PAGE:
“Spirit, lead me where my trust is without borders,
let me walk upon the waters,
wherever you may call me.
Take me deeper than my feet could ever wander
and my faith will be made stronger
in the presence of my Savior.”

(“Oceans” by Hillsong United)

I am currently attending a little church plant that is built upon the missional movement and upon a model that uses their communities (a hybrid small group/house church/missional team) that meet throughout the week as the main mode of being “church.” Because of this, they only gather as a complete church twice a month (though there are rumors of three times a month). At those gathering, it’s very much like a typical worship service. Coffee at the door, music, teaching. I love that amid the casual and contemporary feel and the louder music, this little church plant always does the Collect, the Psalm Reading, and Eucharist.    Every. Time. We. Gather.

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6 years ago, a man said something to me that would haunt me for a long time. I had dared include this person in a vital discernment process that would involve a move, a church, a future, and everything else- or so it seemed. Perhaps I needed to learn to have better conversation partners. First lesson learned!

This man said to me in my agonizing discernment, “Well, we don’t want to be presumptuous of God.” He said this in reference to me leaving where I was to come to a new place of vocation and call. Looking back, I know this man was struggling with insecurities of his own, which prompted this sentence, but at the time, it exposed me in an incredible insecurity about God.

This phrase haunted me for years. Following me from room to room, from meeting to meeting, from Sunday to Sunday, and eventually when the bottom of life fell out from below my feet, it haunted me from tragedy to tragedy and from one sleepless night to the next. Was I being “presumptuous” of God? Is it “presumptuous” for us to discern God’s call? And if we discern his direction, is it really his direction or is it just us being “presumptuous?” When things went so terribly wrong, this sentence surfaced like stinking carcass beginning to rot in my soul. And rot it did. For years. Read the rest of this entry »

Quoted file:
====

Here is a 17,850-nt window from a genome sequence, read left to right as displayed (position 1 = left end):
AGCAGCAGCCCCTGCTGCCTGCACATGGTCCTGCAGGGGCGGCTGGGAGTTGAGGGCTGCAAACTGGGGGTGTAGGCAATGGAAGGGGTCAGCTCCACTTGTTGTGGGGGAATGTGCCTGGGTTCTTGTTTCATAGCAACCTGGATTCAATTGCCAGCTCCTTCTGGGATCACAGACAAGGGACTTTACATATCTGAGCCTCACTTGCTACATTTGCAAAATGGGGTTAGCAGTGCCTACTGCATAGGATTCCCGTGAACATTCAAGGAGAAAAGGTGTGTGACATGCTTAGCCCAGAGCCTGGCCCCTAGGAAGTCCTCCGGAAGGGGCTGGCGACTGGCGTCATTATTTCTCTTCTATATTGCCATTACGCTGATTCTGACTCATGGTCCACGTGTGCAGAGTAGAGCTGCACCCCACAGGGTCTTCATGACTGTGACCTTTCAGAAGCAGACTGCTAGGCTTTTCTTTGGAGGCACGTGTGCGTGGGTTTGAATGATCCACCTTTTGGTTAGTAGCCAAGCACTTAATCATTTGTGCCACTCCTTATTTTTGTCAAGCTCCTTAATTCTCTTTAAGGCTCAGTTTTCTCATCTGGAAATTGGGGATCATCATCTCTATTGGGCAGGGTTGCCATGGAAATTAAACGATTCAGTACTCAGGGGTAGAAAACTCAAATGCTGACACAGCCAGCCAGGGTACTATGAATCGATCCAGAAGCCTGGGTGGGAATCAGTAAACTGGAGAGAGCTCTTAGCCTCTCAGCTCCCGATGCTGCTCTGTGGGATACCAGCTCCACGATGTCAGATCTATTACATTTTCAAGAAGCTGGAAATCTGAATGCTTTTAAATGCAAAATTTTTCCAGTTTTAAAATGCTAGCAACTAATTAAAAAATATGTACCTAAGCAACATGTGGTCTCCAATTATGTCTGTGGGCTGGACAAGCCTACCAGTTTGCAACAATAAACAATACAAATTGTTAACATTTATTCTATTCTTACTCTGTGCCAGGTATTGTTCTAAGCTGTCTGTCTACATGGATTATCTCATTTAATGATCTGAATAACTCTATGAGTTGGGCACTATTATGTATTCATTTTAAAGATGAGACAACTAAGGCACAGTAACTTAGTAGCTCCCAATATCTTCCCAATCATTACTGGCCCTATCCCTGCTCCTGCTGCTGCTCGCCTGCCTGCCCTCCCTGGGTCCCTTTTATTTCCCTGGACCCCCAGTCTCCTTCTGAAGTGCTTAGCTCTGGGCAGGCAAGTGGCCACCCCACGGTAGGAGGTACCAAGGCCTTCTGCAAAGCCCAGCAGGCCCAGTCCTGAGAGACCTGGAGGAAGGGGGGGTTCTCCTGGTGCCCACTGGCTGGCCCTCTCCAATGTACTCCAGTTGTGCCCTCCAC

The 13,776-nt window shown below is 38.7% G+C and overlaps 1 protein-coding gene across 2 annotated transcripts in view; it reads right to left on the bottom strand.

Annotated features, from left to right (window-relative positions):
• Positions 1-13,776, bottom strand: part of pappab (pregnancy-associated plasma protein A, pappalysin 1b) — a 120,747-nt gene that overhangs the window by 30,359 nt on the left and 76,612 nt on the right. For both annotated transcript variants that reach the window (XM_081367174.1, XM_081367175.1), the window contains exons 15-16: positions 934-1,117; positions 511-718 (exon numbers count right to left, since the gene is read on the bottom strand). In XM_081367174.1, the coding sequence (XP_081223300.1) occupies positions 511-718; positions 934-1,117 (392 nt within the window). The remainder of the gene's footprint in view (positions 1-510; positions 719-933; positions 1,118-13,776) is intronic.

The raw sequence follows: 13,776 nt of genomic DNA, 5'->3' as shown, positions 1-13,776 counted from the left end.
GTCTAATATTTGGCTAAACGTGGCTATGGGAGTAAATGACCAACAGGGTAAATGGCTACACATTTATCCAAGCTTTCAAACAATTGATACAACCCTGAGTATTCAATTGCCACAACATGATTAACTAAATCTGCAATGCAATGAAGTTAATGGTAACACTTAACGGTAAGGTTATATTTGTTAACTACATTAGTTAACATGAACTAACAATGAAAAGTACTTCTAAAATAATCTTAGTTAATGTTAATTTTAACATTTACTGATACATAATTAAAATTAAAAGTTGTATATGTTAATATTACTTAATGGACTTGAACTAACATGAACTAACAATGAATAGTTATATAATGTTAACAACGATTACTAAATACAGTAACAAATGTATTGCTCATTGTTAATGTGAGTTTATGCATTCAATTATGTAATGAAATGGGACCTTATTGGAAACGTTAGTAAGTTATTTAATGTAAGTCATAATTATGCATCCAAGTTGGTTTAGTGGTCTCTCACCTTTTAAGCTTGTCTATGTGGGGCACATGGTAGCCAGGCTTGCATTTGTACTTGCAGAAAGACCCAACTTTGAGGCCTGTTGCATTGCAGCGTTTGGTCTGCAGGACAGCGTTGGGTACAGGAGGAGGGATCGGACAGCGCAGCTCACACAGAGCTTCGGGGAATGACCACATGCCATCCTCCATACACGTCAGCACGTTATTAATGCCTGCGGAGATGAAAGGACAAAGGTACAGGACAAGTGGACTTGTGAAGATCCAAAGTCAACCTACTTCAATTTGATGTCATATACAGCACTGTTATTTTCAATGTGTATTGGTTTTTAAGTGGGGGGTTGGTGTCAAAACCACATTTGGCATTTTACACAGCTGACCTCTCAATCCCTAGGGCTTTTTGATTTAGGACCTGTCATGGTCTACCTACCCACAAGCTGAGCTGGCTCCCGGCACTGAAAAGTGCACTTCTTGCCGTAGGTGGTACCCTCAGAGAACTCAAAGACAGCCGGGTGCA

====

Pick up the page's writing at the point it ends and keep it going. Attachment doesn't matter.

Creating Out of Nothing

August 14, 2013

I am just now finding language for the season of extreme loss and tragedy that touched our lives from November 2008-May 2010. The thoughts that have been locked in my head and heart are finding their way into words. Not all the thoughts or experiences, but many are taking shape in the written and spoken word.

I am also finding that with the written and spoken word, the griefs of the past become at the same time more real and more distant. It seems strange, and yet as I stood preaching with  a congregation a few weeks ago, I was able to offer one small experience in the drowning myriad of experiences of that time in the hopes that someone present might hear what they needed to hear- a story that reaches their current story and reality. What was once too painful to even whisper is now becoming part of the thread of my life. And with language comes the power to own one’s story. I learned long ago that if you do not tell your story, others will fill the space with their own stories- and sometimes they will create stories that are false stories about your experience. From one’s silence, many mistruths can be born. When I heard someone say that to me, I agreed, but I protested internally, “What about the times when language fails? When the matters of the heart are too great and painful to dare breathe into words? What then?” As others spoke my story without true knowledge, I sat by, mute by the experience. And I learned not only the power of speaking to our human experience, but also the incredible burden of responsibility that if we are to speak for others, we must do so with great seriousness, intense accuracy, and careful sensitivity.

I knew then that words would eventually come. And they have. Nearly 5 years in the making. Read the rest of this entry »

Taste of Your Goodness

August 13, 2013

You rang the dinner bell, loud and long,
your hand on your hip as you searched the lowered sun
waiting for my arrival.
How many days did you wait, ring and wait, wait and ring,
while your kitchen cooled and the food grew stale
the table ornate made empty?
And yet, each day, you rang the dinner bell, long and loud,
waiting again for a shadow, a flicker, 
the signs that I might choose tonight to come. 
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